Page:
Just point to the right page

Theistic moral reasoning.

Suppose the Nazis are out looking for Jews, and they ask you where some Jews are, and you know – what do you do? Do you lie, or do you say ‘yes, I know, they’re in the cellar at number 22 Goethestrasse’? Well let’s think about it, says Bodie Hodge of Answers in Genesis. Jesus said (Mark 12:28-31) that the first commandment is to love God and the second is to love your neighbor, so the first trumps the second (because Jesus said so Mark 12:28-31).

Jesus tells us that all the commandments can be summed up into these two statements. But of these two, the first is to love the LORD your God with all your heart, with all your soul, with all your mind, and with all your strength. So, this would trump the second. Our actions toward God should trump our actions toward men…If we love God, we should obey Him (John 14:15). To love God first means to obey Him first—before looking at our neighbor. So, is the greater good trusting God when He says not to lie or trusting in our fallible, sinful minds about the uncertain future?

And the answer is, as the framing of the question may have already hinted, that the greater good is trusting God and telling the Nazis where the Jews are.

Which means, apart from everything else it means (which is a lot – one could expatiate on the meaning of this claim for hundreds of pages), that Bodie Hodge is so blind and so indoctrinated and so obtuse that he is willing to tell other people to trust that some words in a very old book are the uncontaminated unaltered undoctored trustworthy words of a god and that it is safe to let them trump the protection of human beings from mass murder. That fact all by itself is simply terrifying – even before you get to questions about why anyone would trust a god who would expect them to act that way. Bodie Hodge apparently can’t even imagine even for an instant that he and his fellow believers actually have no way of knowing that any particular book is the authentic unaltered word of ‘God’ and therefore should be very cautious about obeying instructions to do things that in any other context would be the utmost wickedness. That fact by itself makes Bodie Hodge an object of horror.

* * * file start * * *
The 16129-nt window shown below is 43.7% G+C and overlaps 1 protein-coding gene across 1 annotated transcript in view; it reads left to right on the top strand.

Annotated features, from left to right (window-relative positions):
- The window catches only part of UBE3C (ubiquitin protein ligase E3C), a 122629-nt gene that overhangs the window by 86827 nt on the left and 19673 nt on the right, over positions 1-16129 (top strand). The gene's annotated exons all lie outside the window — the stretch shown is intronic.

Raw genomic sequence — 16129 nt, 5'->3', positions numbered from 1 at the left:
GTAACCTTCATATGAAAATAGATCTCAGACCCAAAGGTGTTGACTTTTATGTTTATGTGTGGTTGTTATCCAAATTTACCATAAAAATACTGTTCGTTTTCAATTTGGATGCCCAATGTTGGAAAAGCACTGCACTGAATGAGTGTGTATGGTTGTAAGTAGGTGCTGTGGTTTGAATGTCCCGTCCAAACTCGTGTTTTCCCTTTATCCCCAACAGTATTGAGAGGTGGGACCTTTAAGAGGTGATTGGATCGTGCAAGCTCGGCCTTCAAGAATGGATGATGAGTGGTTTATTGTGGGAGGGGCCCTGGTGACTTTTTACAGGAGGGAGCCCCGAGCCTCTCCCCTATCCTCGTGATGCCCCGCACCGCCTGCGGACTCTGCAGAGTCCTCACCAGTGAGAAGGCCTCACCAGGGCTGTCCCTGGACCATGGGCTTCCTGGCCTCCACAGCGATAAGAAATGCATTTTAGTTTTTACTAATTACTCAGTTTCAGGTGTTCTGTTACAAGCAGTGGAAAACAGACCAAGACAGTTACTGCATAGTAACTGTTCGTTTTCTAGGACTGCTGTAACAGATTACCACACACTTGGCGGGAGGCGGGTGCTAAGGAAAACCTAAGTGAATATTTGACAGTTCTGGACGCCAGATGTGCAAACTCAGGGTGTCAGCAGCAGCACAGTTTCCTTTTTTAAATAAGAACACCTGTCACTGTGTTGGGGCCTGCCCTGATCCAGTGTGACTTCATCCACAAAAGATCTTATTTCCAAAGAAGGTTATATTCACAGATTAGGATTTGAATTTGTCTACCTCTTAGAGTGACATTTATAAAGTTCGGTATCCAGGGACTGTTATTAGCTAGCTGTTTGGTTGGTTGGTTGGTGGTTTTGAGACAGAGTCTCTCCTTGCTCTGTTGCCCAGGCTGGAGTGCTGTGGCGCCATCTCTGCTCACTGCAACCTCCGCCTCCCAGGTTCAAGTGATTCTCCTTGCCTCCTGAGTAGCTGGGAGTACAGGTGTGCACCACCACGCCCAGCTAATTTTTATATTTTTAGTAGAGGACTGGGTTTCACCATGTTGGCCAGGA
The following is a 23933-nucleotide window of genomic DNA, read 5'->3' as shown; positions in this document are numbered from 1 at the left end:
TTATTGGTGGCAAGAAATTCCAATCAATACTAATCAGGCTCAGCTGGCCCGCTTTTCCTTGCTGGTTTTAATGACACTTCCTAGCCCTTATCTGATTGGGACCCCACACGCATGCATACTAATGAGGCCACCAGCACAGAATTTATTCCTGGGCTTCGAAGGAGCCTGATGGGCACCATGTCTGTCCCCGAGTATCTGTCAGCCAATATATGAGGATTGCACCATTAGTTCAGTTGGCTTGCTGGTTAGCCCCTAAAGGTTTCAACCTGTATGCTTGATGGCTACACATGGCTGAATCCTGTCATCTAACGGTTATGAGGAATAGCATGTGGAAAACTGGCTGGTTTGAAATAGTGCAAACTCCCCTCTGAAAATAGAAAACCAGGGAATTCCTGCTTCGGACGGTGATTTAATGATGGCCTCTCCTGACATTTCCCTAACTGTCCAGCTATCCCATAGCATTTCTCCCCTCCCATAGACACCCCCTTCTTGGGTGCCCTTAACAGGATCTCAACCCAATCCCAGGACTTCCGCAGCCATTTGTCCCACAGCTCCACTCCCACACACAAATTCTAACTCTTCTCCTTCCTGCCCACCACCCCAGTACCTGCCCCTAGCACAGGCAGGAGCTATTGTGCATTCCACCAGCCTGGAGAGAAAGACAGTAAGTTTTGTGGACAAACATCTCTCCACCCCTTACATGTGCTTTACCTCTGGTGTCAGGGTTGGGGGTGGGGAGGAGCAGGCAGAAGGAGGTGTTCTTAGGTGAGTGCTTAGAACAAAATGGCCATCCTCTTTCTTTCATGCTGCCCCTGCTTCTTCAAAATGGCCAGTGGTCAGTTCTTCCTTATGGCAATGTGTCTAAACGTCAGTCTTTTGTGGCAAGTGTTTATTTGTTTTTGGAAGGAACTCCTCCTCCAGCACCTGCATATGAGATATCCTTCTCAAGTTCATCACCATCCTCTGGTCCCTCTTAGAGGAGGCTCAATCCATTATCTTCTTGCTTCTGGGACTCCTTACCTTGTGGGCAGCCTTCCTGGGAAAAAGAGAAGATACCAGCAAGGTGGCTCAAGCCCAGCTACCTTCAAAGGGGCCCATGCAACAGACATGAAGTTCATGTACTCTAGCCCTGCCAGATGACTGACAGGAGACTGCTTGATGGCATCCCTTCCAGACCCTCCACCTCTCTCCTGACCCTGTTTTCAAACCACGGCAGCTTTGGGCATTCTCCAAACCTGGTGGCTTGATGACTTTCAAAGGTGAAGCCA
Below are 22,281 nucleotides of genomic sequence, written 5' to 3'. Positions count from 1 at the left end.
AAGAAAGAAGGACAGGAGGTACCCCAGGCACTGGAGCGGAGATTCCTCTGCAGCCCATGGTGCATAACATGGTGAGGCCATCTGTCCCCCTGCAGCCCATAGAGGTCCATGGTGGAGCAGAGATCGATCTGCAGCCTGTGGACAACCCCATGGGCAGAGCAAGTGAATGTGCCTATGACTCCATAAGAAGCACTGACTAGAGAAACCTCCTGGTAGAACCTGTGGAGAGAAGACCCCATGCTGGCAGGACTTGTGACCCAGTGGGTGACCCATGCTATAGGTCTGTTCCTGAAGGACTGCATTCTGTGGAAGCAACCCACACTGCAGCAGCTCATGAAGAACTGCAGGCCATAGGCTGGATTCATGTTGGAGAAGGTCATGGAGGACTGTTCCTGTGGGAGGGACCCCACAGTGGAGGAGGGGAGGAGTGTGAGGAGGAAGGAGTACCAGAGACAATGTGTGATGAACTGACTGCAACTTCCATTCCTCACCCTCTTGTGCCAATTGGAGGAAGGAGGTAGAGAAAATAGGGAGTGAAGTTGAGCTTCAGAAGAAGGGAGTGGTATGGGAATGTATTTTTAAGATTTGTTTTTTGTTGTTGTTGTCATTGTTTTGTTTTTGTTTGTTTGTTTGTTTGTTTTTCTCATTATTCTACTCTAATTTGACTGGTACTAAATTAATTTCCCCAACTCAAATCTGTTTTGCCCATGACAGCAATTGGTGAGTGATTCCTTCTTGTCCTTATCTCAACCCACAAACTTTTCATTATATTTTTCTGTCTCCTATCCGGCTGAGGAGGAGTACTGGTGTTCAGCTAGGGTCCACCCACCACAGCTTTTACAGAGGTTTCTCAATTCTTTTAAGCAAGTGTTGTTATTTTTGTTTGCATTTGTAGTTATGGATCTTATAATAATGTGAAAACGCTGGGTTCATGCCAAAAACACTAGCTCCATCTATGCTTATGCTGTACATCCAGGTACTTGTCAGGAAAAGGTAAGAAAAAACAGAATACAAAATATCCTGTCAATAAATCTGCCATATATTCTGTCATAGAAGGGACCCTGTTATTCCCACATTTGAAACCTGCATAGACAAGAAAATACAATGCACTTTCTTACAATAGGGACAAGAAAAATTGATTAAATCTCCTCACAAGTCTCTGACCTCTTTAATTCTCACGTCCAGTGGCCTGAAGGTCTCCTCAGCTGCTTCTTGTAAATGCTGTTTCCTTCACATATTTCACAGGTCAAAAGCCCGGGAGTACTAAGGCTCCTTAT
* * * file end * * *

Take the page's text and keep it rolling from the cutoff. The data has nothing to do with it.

This is what makes religion so horribly dangerous – it’s this conviction that one knows what one doesn’t know, and the failure to realize that, and act accordingly. It’s this loathsome, ruthless, armored certainty, which is avowedly and proudly not about trying to do one’s best for other human beings.

We’re always being accused, we ‘new’ atheists, of wanting to eradicate all religion (and sometimes of wanting to eradicate all believers), but I think most of us don’t want that. But I think most of us decidedly do want to eradicate that kind of certainty. Bodie Hodge makes our reasons very obvious.

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